Will plastic-eating robo-fishes save our oceans?
Chinese researchers have designed biocompatible robots resembling tiny fishes that are able to ingest microplastics
Microplastics are an increasingly common problem that is polluting the oceans worldwide and endangering entire ecosystems, our organisms included.
It is easy to guess what we are talking about: microplastics are tiny pieces of plastic material, usually less than 5 millimeters in size, which fall in two main categories, primary and secondary.
Too much plastic
Primary plastics are intentionally manufactured to be added to specific products, such as polymers in cosmetics, or in synthetic materials in clothes, furniture or tires; secondary plastics are shreds and crumbs of bottles, bags, packages and other objects dispersed in the environment and not properly disposed of.
Human exposure to microplastics can occur in a variety of ways: through food – it has been estimated that a figure between 15 and 20% of the marine species we eat is contaminated – through inhalation or through dermal absorption. Regardless of how we come into contact with them, microplastics are harmful: their porous structure can attract heavy metals and cancer-causing substances, making then even more toxic than ordinary plastic.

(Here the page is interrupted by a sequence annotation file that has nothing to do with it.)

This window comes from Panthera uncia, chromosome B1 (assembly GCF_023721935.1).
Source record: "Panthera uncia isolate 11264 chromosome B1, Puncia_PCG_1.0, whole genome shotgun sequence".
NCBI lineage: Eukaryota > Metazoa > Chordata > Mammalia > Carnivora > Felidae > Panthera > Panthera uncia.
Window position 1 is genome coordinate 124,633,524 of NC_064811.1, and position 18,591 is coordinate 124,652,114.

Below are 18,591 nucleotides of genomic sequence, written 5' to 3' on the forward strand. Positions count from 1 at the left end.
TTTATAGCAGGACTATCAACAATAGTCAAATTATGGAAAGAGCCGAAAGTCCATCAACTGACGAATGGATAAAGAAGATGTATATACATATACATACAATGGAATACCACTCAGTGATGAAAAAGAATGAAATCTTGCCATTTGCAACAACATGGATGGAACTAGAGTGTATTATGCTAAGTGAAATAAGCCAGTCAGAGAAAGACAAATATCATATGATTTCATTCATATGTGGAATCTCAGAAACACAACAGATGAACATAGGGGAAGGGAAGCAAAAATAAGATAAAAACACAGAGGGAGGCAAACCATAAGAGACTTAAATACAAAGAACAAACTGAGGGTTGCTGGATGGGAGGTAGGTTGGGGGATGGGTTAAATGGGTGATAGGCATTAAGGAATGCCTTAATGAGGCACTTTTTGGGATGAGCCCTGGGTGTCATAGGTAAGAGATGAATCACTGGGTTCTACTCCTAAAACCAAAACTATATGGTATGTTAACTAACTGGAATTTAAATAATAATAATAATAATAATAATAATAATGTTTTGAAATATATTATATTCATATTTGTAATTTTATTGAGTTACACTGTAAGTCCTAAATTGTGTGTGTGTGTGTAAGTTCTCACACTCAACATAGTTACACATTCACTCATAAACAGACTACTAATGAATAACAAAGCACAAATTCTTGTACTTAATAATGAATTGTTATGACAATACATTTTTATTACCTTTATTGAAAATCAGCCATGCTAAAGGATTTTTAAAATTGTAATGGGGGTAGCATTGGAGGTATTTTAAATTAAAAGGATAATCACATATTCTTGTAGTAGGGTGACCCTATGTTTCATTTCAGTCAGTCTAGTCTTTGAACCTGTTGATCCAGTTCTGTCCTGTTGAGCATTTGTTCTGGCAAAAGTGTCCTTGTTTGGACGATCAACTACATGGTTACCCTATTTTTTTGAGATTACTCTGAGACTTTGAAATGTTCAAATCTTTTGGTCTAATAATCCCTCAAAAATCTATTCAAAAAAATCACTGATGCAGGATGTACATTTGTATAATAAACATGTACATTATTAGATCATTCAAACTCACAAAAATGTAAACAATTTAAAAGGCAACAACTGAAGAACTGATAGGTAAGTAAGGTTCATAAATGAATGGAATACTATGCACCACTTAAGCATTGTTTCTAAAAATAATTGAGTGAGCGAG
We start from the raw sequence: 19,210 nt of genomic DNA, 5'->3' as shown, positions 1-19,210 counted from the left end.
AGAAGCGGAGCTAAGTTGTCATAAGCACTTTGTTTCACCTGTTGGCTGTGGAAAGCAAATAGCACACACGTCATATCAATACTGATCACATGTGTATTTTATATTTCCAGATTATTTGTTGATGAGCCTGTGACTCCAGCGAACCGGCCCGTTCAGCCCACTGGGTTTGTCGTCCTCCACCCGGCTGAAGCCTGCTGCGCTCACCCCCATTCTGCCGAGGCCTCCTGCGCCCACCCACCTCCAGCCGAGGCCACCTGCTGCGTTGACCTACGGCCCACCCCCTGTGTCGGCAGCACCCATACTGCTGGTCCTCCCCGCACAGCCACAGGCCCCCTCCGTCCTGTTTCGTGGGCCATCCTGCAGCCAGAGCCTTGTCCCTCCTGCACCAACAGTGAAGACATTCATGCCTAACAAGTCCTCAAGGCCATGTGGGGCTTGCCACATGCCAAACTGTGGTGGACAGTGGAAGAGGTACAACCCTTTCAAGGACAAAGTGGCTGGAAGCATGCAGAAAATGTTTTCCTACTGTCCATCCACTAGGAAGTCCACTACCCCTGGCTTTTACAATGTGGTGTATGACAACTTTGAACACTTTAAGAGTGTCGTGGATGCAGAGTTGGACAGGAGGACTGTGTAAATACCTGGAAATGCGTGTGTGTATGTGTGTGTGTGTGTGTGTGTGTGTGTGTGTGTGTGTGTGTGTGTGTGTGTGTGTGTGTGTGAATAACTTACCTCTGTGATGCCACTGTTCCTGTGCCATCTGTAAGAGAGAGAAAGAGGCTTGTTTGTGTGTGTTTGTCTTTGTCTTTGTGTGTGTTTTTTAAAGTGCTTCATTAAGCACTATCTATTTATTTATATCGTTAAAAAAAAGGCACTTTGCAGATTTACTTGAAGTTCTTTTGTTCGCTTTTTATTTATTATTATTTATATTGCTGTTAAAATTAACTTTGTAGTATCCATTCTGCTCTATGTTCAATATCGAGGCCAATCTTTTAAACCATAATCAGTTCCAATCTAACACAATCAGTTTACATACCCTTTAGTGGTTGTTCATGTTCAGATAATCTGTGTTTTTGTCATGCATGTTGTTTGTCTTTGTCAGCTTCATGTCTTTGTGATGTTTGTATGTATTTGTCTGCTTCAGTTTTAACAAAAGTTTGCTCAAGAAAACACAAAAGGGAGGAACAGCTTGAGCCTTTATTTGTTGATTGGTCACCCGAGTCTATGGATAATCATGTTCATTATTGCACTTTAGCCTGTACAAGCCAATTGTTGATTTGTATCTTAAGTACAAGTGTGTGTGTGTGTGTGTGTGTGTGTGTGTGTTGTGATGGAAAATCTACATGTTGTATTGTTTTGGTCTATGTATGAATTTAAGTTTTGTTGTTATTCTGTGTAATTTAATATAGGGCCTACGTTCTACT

Robotic fishes to clean up the aquatic environment
A team of Chinese scientists from Sichuan University, led by dr. Xinxing Zhang, has developed a project that could help solve the problem of micro-plastic pollution.
They are miniaturized robots just 1.3 cm in size, resembling tiny fish, made of a biocompatible material inspired by the mother-of-pearl of seashells. This makes the micro-robots flexible, durable and unharmful if ingested by other marine species.
They are activated by light, through short laser pulses, and are able to move directionally. This is a very important feature which avoids possible crashes into other fish or ships. In addition, the material is capable of self-repair if damaged, keeping its ability to capture pollutants intact.
Due to their flexibility and small size, these small fish-robots are already able to reach the deepest and most hostile spaces of the seabed, removing microplastics even in the most inaccessible places.
Small robots, huge potential
Chinese researchers said the initial goal of these micro-robots is to collect microplastics to provide information about the level of pollution. But these tiny fish could also be used in many other areas such as in biomedical or hazardous operations, as they could be injected into the body to eliminate diseases or in remote underwater caves.
The possible applications are many and there is still much to discover and experiment with.
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